5 Reasons Why The Hunger Games Movies Succeeded When Most YA Adaptations Failed

And why wasn't the audience that hungry for more YA like it?

Hunger Games
Hunger Games

It’s a little hard to believe it’s been 10 years since the release of the first Hunger Games film. For a time, it felt like nearly every teen film was an adaptation of a 12 Best Dystopian Books For Teens all hoping to be the next Hunger Games. Divergent, The Maze Runner, The Darkest Minds, The 5th Wave, The Giver, and Chaos Walking were all released by studios hoping to cash in on the YA-dystopian-book-to-movie trend The Hunger Games had started.

Unfortunately for these films, none of them ever became nearly half as successful as the Hunger Games films were. The Hunger Games films grossed a collective $2.95 billion at the box office worldwide, making it the 21st-highest-grossing film franchise of all time. The Maze Runner films made a collective $924 million, not even half of what the Hunger Games films made. Meanwhile, the Divergent films went down so hard the final film wasn’t even released — Allegiant was meant to be split into two parts, but Part 2 was never made.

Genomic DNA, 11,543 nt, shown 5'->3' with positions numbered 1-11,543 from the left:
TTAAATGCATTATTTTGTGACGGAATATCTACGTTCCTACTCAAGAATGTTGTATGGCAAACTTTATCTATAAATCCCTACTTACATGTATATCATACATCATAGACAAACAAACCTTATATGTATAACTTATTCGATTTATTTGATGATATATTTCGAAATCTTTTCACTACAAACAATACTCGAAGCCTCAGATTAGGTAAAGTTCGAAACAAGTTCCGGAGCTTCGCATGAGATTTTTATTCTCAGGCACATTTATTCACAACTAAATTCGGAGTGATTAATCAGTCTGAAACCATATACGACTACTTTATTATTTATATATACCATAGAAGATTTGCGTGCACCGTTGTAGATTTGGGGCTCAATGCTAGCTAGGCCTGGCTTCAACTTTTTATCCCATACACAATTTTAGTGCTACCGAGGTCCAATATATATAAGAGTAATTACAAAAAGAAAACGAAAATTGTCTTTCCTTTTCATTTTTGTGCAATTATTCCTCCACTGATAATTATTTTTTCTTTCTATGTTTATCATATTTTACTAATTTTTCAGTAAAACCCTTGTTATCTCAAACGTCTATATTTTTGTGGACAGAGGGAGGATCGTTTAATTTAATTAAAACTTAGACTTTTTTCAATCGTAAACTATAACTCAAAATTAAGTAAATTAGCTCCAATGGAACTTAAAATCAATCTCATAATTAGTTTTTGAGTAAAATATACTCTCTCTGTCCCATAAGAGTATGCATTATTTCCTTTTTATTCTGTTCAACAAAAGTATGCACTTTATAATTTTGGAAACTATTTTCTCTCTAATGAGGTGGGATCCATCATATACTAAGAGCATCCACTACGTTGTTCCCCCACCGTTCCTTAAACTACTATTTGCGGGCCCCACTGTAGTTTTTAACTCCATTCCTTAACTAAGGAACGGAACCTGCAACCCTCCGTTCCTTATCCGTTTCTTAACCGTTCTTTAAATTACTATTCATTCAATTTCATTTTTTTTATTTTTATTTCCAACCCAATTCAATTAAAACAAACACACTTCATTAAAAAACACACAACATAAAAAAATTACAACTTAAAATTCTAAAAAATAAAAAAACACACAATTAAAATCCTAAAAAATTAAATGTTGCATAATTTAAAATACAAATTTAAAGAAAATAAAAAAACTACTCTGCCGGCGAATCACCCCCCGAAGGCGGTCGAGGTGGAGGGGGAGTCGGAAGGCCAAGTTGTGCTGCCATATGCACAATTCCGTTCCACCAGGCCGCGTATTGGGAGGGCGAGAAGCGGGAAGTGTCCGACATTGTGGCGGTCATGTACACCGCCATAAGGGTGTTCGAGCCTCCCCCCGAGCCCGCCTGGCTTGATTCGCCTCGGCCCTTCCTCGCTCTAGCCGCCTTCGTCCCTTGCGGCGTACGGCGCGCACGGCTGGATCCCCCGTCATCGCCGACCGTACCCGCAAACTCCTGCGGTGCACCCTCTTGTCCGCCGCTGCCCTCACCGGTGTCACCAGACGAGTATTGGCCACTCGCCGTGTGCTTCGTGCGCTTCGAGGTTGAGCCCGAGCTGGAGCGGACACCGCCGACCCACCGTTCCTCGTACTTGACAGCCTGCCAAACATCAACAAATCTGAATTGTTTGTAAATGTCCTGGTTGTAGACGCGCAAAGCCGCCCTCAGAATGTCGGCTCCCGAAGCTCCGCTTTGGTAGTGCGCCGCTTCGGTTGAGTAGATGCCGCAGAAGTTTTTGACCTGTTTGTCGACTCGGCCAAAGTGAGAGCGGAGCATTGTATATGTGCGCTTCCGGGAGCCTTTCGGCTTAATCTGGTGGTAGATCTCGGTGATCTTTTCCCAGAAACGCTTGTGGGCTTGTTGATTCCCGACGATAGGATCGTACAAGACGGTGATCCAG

Elsewhere, The Darkest Minds, The 5th Wave, and The Giver all had lackluster performances at the box office. All three films made back their film budget but lost serious money in terms of marketing and distribution, effectively ending any chance of their book sequels being adapted into films. Chaos Walking was the biggest bomb out of all the YA dystopian films and even the biggest box office bomb of 2021, making only $27 million against its estimated $100 million budget.

But why were these films such massive failures when The Hunger Games films enjoyed such massive success? Why does everybody remember Katniss when nobody remembers Tris, Thomas, Cassie, Ruby, Jonas, or Todd? Let’s explore the reasons why The Hunger Games was such a hit and none of the YA dystopian films that came after it even made a third of its success.